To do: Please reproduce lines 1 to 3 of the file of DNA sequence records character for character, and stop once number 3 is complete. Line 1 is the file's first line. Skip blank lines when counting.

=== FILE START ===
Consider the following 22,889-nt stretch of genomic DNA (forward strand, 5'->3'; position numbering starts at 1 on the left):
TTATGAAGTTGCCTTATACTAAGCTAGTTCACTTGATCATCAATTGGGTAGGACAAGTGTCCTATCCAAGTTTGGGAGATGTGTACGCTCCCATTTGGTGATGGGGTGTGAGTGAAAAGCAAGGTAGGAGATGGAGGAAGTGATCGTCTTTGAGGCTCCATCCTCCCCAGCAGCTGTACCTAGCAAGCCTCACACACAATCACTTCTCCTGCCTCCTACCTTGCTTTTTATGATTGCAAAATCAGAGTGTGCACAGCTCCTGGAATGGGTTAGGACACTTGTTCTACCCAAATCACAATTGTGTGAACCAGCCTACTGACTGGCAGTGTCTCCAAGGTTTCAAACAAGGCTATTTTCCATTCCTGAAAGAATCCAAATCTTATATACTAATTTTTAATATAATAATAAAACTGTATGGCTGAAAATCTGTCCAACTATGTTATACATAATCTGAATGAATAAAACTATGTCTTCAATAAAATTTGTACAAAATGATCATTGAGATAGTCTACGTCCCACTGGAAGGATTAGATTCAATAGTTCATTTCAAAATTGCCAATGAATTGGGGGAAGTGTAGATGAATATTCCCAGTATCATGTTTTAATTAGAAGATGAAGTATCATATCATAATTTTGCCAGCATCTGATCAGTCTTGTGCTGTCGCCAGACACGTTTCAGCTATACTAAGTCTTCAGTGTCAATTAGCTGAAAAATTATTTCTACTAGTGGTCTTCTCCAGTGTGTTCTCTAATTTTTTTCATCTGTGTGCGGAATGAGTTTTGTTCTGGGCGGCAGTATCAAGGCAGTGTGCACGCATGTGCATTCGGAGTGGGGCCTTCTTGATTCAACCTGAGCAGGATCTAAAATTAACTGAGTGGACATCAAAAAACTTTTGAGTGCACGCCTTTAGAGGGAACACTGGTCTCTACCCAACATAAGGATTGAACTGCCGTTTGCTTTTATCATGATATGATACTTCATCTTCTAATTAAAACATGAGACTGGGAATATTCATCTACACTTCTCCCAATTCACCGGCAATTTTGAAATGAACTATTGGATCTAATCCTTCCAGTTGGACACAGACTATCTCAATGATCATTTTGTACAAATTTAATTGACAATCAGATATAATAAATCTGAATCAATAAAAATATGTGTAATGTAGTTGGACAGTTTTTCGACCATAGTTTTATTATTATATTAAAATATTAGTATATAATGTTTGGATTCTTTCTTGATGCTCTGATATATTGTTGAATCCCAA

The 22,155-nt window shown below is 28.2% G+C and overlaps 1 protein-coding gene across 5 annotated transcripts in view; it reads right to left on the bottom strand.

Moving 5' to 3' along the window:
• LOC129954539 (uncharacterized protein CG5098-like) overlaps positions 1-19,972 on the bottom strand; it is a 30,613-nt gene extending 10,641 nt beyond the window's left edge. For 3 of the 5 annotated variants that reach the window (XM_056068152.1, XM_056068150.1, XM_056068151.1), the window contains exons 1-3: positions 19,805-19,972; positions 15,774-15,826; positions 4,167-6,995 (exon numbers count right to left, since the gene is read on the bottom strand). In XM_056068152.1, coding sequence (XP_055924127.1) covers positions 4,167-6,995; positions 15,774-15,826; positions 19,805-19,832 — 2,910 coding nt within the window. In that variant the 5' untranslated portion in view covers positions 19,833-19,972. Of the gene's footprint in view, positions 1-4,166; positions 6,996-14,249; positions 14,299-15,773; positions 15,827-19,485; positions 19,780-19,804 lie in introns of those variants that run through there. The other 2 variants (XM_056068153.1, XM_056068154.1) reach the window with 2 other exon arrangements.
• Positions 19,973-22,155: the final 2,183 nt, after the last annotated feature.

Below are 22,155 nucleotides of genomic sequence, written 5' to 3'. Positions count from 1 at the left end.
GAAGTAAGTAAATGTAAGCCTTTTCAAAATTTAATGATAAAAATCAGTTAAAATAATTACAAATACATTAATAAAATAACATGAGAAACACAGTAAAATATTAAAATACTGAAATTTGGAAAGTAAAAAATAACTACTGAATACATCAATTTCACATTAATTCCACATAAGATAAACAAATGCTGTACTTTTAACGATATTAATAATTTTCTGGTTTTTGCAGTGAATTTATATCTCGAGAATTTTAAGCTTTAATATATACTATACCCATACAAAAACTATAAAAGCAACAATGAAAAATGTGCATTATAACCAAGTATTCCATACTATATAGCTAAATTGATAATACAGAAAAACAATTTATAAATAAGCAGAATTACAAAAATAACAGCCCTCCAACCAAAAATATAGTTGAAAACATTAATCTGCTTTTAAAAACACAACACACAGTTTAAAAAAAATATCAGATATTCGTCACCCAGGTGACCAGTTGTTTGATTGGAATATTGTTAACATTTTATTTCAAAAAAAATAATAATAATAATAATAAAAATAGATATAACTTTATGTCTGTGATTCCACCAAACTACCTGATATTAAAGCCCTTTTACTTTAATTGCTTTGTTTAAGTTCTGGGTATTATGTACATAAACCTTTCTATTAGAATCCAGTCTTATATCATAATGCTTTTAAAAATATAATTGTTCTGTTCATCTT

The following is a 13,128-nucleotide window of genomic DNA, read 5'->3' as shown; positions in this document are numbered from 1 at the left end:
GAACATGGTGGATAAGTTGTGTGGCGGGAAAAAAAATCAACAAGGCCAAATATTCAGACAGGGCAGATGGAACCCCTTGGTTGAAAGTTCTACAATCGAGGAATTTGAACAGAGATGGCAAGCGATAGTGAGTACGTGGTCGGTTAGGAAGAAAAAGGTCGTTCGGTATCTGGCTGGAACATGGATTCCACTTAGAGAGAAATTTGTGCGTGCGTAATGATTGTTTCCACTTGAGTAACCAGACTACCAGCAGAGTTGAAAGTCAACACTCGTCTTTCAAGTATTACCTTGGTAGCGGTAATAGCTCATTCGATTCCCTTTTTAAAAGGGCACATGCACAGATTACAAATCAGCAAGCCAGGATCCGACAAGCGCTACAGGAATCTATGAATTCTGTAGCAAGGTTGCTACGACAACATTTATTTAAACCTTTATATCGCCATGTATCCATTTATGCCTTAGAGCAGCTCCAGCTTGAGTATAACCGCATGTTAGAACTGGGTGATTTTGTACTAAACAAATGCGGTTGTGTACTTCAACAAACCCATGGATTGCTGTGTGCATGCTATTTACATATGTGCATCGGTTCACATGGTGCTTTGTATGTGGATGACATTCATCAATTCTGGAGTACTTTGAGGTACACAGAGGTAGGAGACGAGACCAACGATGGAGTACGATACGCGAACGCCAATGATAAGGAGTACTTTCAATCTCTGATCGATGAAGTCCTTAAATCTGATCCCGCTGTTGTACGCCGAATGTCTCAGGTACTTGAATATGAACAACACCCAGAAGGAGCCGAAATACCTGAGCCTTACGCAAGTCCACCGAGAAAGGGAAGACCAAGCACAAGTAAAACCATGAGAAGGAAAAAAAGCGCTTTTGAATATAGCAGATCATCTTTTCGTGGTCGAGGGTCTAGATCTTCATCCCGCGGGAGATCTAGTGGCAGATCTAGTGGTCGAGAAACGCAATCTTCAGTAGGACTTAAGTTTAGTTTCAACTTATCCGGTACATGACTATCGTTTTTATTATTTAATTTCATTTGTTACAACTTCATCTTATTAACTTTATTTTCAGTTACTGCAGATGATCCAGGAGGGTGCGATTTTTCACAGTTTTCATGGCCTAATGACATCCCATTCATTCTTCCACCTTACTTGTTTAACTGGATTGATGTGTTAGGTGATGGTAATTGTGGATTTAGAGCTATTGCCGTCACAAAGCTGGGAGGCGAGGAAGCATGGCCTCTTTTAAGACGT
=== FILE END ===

Consider the following 22,889-nt stretch of genomic DNA (forward strand, 5'->3'; position numbering starts at 1 on the left):
TTATGAAGTTGCCTTATACTAAGCTAGTTCACTTGATCATCAATTGGGTAGGACAAGTGTCCTATCCAAGTTTGGGAGATGTGTACGCTCCCATTTGGTGATGGGGTGTGAGTGAAAAGCAAGGTAGGAGATGGAGGAAGTGATCGTCTTTGAGGCTCCATCCTCCCCAGCAGCTGTACCTAGCAAGCCTCACACACAATCACTTCTCCTGCCTCCTACCTTGCTTTTTATGATTGCAAAATCAGAGTGTGCACAGCTCCTGGAATGGGTTAGGACACTTGTTCTACCCAAATCACAATTGTGTGAACCAGCCTACTGACTGGCAGTGTCTCCAAGGTTTCAAACAAGGCTATTTTCCATTCCTGAAAGAATCCAAATCTTATATACTAATTTTTAATATAATAATAAAACTGTATGGCTGAAAATCTGTCCAACTATGTTATACATAATCTGAATGAATAAAACTATGTCTTCAATAAAATTTGTACAAAATGATCATTGAGATAGTCTACGTCCCACTGGAAGGATTAGATTCAATAGTTCATTTCAAAATTGCCAATGAATTGGGGGAAGTGTAGATGAATATTCCCAGTATCATGTTTTAATTAGAAGATGAAGTATCATATCATAATTTTGCCAGCATCTGATCAGTCTTGTGCTGTCGCCAGACACGTTTCAGCTATACTAAGTCTTCAGTGTCAATTAGCTGAAAAATTATTTCTACTAGTGGTCTTCTCCAGTGTGTTCTCTAATTTTTTTCATCTGTGTGCGGAATGAGTTTTGTTCTGGGCGGCAGTATCAAGGCAGTGTGCACGCATGTGCATTCGGAGTGGGGCCTTCTTGATTCAACCTGAGCAGGATCTAAAATTAACTGAGTGGACATCAAAAAACTTTTGAGTGCACGCCTTTAGAGGGAACACTGGTCTCTACCCAACATAAGGATTGAACTGCCGTTTGCTTTTATCATGATATGATACTTCATCTTCTAATTAAAACATGAGACTGGGAATATTCATCTACACTTCTCCCAATTCACCGGCAATTTTGAAATGAACTATTGGATCTAATCCTTCCAGTTGGACACAGACTATCTCAATGATCATTTTGTACAAATTTAATTGACAATCAGATATAATAAATCTGAATCAATAAAAATATGTGTAATGTAGTTGGACAGTTTTTCGACCATAGTTTTATTATTATATTAAAATATTAGTATATAATGTTTGGATTCTTTCTTGATGCTCTGATATATTGTTGAATCCCAA

The 22,155-nt window shown below is 28.2% G+C and overlaps 1 protein-coding gene across 5 annotated transcripts in view; it reads right to left on the bottom strand.